At the Capitol building on April 17, 1861, the Virginia Convention voted to secede from the Union. Richmond soon became the Capital of the Confederacy, and the building became the crowded home to both the Virginia and the...
Shockoe Slip

3) Shockoe Slip

Richmond was founded at the falls of the James River, the farthest upriver from the Atlantic Ocean that a boat could travel. In the late 18th century, the Kanawha Canal was built to bypass the falls, planned in part by George Washington. The canal boats or “bateaux” unloaded their cargoes in the “slips” here in Shockoe Slip, a center of commercial activity during the Civil War.

At the time of the Civil War, Shockoe Slip was populated by tobacco warehouses, mills, and wholesalers. The...
Civil War Visitor Center at Tredegar & American Civil War Center

4) Civil War Visitor Center at Tredegar & American Civil War Center

Tredegar Iron Works was the leading producer of munitions, cannon, railroad iron, steam engines, and ordnance for the Confederate army and a keystone of the Richmond economy. The foundry was also responsible for the armor plating of the CSS Virginia, which fought in the Battle of Hampton Roads in 1862, the first battle between ironclads. Slaves and bondsmen were among the foundry’s skilled laborers.

The American Civil War Center museum, located in the 1861 Tredegar gun foundry, is unique in...
Belle Isle & the Confederate Military Prison

5) Belle Isle & the Confederate Military Prison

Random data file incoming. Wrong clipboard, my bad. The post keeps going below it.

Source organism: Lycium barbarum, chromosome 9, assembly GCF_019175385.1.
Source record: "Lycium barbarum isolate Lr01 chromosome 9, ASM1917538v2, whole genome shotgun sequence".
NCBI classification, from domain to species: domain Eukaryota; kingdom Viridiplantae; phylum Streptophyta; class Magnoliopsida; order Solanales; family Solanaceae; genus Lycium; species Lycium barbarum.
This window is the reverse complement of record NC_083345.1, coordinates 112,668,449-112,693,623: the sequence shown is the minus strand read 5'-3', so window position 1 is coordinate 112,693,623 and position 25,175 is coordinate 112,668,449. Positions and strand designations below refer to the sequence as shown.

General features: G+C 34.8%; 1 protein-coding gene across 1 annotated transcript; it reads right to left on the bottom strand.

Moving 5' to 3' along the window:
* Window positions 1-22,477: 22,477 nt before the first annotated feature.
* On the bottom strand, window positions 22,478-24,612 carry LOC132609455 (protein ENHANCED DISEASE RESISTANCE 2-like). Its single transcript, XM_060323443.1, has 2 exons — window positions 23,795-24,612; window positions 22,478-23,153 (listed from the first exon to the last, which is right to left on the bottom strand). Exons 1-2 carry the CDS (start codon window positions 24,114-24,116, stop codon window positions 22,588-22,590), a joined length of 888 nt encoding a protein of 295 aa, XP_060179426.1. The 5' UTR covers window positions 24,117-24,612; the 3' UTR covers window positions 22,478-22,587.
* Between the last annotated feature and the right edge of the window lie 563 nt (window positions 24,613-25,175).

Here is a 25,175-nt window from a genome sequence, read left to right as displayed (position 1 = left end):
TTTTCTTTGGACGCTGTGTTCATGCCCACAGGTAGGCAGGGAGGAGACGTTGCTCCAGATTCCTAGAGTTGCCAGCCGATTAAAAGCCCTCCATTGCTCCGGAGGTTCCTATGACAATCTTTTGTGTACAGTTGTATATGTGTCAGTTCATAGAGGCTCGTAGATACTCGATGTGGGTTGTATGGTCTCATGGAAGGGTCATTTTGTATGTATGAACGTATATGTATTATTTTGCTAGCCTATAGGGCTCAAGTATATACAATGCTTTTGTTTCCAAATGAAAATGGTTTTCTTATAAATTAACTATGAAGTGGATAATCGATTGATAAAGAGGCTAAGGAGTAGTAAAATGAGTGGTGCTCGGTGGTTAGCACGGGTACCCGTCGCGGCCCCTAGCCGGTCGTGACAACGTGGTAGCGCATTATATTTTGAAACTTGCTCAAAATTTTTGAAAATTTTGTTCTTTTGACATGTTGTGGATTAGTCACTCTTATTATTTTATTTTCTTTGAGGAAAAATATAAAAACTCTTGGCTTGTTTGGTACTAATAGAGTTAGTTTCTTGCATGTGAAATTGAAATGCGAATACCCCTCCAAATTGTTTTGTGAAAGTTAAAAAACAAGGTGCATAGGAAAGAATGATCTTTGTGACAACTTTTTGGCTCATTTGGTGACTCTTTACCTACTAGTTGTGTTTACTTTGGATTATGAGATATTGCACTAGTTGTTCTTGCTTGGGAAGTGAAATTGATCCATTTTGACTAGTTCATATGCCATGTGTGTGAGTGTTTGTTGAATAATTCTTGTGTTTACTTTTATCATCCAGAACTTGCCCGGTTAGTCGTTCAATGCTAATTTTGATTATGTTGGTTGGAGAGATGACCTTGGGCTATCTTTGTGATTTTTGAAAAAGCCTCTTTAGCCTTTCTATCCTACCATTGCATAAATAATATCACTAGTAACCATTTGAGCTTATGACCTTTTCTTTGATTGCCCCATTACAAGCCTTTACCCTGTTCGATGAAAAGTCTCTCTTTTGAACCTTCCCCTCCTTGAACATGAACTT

Belle Isle, the 54-acre James River island across the footbridge, served as a Confederate military prison for thousands of Union soldiers from June 1862 to October 1864, with horrendous conditions for prisoners. The South claimed a low death rate, but the North claimed that many prisoners died. Because the island was originally intended only as a holding facility, no barracks were built for the prisoners. Instead, they stayed in tents year round, despite summer heat and winter cold. Sanitation...
The Civil War Walkway, Three Days in April

6) The Civil War Walkway, Three Days in April

At the western edge of Brown’s Island is a walkway on the ruins of an old bridge, displaying an exhibit entitled “Three Days in April.” An archway marks the beginning of the walk: “Some of the most dramatic events in Richmond’s history occurred during Three Days in April 1865 when the city fell to the Union army after four years of Civil War.” Positioned chronologically, metal planks and photographic exhibits tell the story of the Confederate realization that they could no longer...